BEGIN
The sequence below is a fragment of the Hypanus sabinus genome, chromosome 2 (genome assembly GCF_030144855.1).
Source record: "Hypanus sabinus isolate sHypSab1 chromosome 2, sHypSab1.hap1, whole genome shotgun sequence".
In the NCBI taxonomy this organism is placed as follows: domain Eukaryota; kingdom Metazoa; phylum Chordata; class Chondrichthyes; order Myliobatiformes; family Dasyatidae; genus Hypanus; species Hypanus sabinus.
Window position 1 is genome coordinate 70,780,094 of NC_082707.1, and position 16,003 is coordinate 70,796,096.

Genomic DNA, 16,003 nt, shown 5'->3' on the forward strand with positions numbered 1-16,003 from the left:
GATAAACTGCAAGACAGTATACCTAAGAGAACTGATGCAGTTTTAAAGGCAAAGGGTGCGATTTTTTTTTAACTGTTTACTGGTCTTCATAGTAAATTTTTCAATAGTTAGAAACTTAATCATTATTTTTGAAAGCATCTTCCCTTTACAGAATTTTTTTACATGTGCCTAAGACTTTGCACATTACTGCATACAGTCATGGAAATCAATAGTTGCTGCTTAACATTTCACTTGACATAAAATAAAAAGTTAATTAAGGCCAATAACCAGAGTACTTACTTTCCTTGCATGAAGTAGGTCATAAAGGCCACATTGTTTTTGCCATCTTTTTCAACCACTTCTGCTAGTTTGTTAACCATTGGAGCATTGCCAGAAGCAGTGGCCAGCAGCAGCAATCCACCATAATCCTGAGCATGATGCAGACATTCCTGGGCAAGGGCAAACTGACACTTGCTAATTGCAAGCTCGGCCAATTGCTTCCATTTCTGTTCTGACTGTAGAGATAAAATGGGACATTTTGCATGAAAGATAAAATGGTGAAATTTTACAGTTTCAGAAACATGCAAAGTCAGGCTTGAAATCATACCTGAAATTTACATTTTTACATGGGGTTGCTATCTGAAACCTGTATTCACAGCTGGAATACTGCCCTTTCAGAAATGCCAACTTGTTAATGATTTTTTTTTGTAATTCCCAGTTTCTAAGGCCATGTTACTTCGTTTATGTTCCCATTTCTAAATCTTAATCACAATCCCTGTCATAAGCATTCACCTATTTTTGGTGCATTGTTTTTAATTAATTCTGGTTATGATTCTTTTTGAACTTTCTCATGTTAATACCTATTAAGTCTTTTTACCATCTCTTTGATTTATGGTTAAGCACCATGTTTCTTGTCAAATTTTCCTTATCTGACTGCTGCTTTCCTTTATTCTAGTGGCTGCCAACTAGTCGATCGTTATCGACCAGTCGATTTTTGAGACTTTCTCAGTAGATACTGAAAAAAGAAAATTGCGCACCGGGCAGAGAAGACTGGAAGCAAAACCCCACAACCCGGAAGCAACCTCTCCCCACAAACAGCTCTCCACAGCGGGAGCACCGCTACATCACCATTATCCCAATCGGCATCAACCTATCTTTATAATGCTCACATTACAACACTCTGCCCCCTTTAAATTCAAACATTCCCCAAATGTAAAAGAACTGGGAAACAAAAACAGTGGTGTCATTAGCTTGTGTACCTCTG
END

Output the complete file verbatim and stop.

The sequence below is a fragment of the Hypanus sabinus genome, chromosome 2 (genome assembly GCF_030144855.1).
Source record: "Hypanus sabinus isolate sHypSab1 chromosome 2, sHypSab1.hap1, whole genome shotgun sequence".
In the NCBI taxonomy this organism is placed as follows: domain Eukaryota; kingdom Metazoa; phylum Chordata; class Chondrichthyes; order Myliobatiformes; family Dasyatidae; genus Hypanus; species Hypanus sabinus.
Window position 1 is genome coordinate 70,780,094 of NC_082707.1, and position 16,003 is coordinate 70,796,096.

Genomic DNA, 16,003 nt, shown 5'->3' on the forward strand with positions numbered 1-16,003 from the left:
GATAAACTGCAAGACAGTATACCTAAGAGAACTGATGCAGTTTTAAAGGCAAAGGGTGCGATTTTTTTTTAACTGTTTACTGGTCTTCATAGTAAATTTTTCAATAGTTAGAAACTTAATCATTATTTTTGAAAGCATCTTCCCTTTACAGAATTTTTTTACATGTGCCTAAGACTTTGCACATTACTGCATACAGTCATGGAAATCAATAGTTGCTGCTTAACATTTCACTTGACATAAAATAAAAAGTTAATTAAGGCCAATAACCAGAGTACTTACTTTCCTTGCATGAAGTAGGTCATAAAGGCCACATTGTTTTTGCCATCTTTTTCAACCACTTCTGCTAGTTTGTTAACCATTGGAGCATTGCCAGAAGCAGTGGCCAGCAGCAGCAATCCACCATAATCCTGAGCATGATGCAGACATTCCTGGGCAAGGGCAAACTGACACTTGCTAATTGCAAGCTCGGCCAATTGCTTCCATTTCTGTTCTGACTGTAGAGATAAAATGGGACATTTTGCATGAAAGATAAAATGGTGAAATTTTACAGTTTCAGAAACATGCAAAGTCAGGCTTGAAATCATACCTGAAATTTACATTTTTACATGGGGTTGCTATCTGAAACCTGTATTCACAGCTGGAATACTGCCCTTTCAGAAATGCCAACTTGTTAATGATTTTTTTTTGTAATTCCCAGTTTCTAAGGCCATGTTACTTCGTTTATGTTCCCATTTCTAAATCTTAATCACAATCCCTGTCATAAGCATTCACCTATTTTTGGTGCATTGTTTTTAATTAATTCTGGTTATGATTCTTTTTGAACTTTCTCATGTTAATACCTATTAAGTCTTTTTACCATCTCTTTGATTTATGGTTAAGCACCATGTTTCTTGTCAAATTTTCCTTATCTGACTGCTGCTTTCCTTTATTCTAGTGGCTGCCAACTAGTCGATCGTTATCGACCAGTCGATTTTTGAGACTTTCTCAGTAGATACTGAAAAAAGAAAATTGCGCACCGGGCAGAGAAGACTGGAAGCAAAACCCCACAACCCGGAAGCAACCTCTCCCCACAAACAGCTCTCCACAGCGGGAGCACCGCTACATCACCATTATCCCAATCGGCATCAACCTATCTTTATAATGCTCACATTACAACACTCTGCCCCCTTTAAATTCAAACATTCCCCAAATGTAAAAGAACTGGGAAACAAAAACAGTGGTGTCATTAGCTTGTGTACCTCTG